Key performance indicators should be created to supervise the performance of politically appointed officials, lawmakers said on Friday.

The suggestion surfaced on Friday as the city’s Legislative Council began discussing the government’s restructuring plan, which includes adding 13 politically appointed officials and 57 civil service posts at an annual cost of HK$95 million ($12.1 million).

The reorganization proposal also suggests increasing the number of bureaus from 13 to 15 and adding three deputy secretaries, one each to assist the city’s chief secretary for administration, financial secretary, and secretary for justice.

The proposal, approved by the Executive Council on Tuesday and subsequently submitted to the city’s legislature for deliberation, also proposes setting up a new Culture, Sports, and Tourism Bureau, and splitting the Transport and Housing Bureau into two separate bureaus.

Daniel Cheng Chung-wai, secretary-general of the Chief Executive-designate’s Office, said chief executive-designate John Lee Ka-chiu has made it clear that the next administration will draw up performance indicators for government work to allow the public to see the progress and goals.

When introducing the restructuring plan to the legislature, Erick Tsang Kwok-wai, secretary for Constitutional and Mainland Affairs, said the proposal is important to the city as it will affect the government’s structure and ability to implement policy for the next five years.

In response to some lawmakers’ concerns about the additional expenditures for the restructuring, Tsang said Lee formerly served as chief secretary and he knew how to recalibrate the structure to enhance governance and address the pressing needs of the public.

Tsang explained that the new administration needs to have a capable team of “soldiers”, and opening up new posts is like investing in the future. As in doing business, one has to rent office space and invest money in it with the hope of earning more, Tsang said.

Ronick Chan Chun-ying, a lawmaker from the financial sector, expressed concern about the role that would be given to the financial secretary after the restructuring, as the secretary would be in charge of six bureaus, including the Housing Bureau and Transport and Logistic Bureau. Chan said the expansion of the secretary’s purview might distract his or her attention from finance and the economy.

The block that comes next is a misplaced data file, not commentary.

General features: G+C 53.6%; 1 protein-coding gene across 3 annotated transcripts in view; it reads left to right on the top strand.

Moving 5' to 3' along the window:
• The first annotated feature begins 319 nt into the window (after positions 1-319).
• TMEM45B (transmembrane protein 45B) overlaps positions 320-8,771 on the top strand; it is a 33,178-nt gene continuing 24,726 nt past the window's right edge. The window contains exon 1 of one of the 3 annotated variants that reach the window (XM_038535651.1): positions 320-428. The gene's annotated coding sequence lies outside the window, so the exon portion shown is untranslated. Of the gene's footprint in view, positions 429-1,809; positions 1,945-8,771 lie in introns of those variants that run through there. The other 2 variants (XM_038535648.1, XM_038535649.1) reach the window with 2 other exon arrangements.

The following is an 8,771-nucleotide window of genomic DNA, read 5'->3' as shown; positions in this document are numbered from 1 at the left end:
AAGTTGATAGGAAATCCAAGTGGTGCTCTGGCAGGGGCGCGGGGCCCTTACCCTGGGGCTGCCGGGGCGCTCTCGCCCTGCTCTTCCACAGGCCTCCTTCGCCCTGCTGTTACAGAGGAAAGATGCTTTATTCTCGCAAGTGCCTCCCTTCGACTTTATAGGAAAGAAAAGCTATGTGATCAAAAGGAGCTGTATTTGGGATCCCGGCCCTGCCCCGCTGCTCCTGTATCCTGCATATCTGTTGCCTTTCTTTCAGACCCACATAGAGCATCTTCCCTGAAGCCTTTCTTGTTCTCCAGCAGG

Cheng said such concerns are exactly why adding deputy secretaries are being proposed —to relieve the burden on secretaries.

Responding to some lawmakers’ suggestions to pass the proposal in phases, Cheng said the government restructuring plan is crucial to implement Lee’s political platform and should not be passed in stages.

Lawmaker Stanley Ng Chau-pei from the Hong Kong Federation of Trade Unions threw his weight behind Lee’s proposal to create the three posts of deputy secretaries, saying they would play important roles in making holistic planning and coordination.

Making the remarks after the union’s meeting with Lee and other lawmakers, the union expressed support for the restructuring plan and said it hopes Lee can find the right candidates for his administration as soon as possible to lead Hong Kong into a new chapter.

Lee, who has been meeting with lawmakers to canvass support and gauge views recently, said he hoped that LegCo members will support the proposals and that the legislative and funding procedures can be completed by mid-June so that the new government structure can take effect on July 1, when Lee will assume office.